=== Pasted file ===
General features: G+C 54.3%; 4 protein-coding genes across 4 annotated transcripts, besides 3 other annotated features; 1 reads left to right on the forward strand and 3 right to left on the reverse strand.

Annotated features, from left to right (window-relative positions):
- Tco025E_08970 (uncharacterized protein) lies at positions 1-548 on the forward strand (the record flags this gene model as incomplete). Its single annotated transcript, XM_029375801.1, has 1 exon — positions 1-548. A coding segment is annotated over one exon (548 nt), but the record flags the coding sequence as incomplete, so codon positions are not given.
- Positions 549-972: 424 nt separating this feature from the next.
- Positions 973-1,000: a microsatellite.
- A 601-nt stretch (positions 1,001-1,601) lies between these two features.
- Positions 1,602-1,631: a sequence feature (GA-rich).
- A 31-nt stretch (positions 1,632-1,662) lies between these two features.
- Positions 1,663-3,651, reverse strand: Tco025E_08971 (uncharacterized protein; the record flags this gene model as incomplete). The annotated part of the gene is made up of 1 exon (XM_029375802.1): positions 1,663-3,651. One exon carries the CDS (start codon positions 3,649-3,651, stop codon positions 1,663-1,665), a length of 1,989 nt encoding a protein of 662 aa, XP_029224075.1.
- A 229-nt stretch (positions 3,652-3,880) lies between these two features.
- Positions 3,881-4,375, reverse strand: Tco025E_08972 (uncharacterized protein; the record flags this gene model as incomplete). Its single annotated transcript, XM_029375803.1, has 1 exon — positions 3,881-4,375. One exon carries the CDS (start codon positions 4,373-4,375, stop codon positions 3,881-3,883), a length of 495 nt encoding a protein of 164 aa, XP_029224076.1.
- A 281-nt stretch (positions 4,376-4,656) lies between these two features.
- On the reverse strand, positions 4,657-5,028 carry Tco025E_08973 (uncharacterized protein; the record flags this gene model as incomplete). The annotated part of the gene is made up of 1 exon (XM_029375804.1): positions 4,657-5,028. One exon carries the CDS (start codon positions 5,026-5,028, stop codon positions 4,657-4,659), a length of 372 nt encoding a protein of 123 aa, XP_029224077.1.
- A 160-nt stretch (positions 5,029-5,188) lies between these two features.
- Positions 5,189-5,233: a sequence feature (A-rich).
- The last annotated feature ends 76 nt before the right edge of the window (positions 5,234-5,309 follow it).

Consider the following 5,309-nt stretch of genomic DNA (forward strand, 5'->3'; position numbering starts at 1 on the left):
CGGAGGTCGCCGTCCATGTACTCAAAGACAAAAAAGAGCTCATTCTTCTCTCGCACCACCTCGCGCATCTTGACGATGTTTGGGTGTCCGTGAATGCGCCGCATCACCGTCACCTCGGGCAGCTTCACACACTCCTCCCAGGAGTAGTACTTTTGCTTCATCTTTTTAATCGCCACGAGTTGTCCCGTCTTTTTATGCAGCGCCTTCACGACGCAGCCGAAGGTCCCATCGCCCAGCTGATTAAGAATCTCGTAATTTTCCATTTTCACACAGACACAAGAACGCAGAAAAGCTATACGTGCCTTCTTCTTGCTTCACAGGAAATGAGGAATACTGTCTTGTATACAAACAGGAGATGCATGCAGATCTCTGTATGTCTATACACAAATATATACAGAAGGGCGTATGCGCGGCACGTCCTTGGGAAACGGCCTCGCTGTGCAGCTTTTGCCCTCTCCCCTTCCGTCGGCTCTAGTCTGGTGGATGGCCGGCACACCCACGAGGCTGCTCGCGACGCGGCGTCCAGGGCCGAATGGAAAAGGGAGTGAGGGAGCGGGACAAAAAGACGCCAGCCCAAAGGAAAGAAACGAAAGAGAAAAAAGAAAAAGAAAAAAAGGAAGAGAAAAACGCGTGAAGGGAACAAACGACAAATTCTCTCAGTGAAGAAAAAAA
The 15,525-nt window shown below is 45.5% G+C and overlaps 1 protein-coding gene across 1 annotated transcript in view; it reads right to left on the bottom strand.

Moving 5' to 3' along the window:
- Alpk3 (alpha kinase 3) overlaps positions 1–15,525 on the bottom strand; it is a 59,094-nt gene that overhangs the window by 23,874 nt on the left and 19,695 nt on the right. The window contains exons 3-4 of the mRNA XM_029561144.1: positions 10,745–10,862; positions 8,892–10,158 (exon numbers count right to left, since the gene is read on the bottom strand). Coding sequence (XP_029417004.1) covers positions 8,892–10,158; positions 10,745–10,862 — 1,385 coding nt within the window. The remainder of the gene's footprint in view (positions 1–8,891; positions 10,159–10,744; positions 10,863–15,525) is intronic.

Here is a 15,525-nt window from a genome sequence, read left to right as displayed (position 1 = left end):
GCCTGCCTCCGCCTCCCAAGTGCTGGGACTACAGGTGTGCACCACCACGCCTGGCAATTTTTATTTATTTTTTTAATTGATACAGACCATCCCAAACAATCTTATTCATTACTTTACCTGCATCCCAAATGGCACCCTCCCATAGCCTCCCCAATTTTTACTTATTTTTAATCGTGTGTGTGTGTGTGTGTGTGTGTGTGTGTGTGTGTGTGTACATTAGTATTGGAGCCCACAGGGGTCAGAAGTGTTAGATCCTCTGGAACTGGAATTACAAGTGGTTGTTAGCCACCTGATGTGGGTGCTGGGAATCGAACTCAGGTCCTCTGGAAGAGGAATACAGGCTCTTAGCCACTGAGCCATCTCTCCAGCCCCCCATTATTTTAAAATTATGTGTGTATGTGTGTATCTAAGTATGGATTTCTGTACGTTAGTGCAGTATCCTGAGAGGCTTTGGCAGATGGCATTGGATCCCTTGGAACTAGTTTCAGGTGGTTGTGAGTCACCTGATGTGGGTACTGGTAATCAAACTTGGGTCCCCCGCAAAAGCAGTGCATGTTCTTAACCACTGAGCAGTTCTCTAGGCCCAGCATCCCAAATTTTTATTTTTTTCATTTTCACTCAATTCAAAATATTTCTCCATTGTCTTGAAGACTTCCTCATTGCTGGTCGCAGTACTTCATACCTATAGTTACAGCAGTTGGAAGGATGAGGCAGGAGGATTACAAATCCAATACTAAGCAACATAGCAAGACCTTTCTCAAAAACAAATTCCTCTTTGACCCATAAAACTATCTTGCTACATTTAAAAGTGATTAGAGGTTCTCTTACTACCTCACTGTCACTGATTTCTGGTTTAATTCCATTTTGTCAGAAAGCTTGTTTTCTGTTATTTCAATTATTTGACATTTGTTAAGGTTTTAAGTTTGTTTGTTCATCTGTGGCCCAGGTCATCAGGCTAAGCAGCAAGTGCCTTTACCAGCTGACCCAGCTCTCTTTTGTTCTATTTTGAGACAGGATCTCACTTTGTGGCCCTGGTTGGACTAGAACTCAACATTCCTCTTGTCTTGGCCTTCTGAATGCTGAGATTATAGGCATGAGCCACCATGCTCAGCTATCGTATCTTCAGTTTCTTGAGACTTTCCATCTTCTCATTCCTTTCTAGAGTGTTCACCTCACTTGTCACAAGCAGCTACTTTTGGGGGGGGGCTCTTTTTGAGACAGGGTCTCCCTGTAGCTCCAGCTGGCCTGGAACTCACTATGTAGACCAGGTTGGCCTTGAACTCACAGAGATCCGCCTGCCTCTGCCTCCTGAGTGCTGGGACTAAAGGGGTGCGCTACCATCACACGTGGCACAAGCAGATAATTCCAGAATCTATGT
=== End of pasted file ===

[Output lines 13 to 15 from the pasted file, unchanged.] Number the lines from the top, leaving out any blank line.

- On the reverse strand, positions 4,657-5,028 carry Tco025E_08973 (uncharacterized protein; the record flags this gene model as incomplete). The annotated part of the gene is made up of 1 exon (XM_029375804.1): positions 4,657-5,028. One exon carries the CDS (start codon positions 5,026-5,028, stop codon positions 4,657-4,659), a length of 372 nt encoding a protein of 123 aa, XP_029224077.1.
- A 160-nt stretch (positions 5,029-5,188) lies between these two features.
- Positions 5,189-5,233: a sequence feature (A-rich).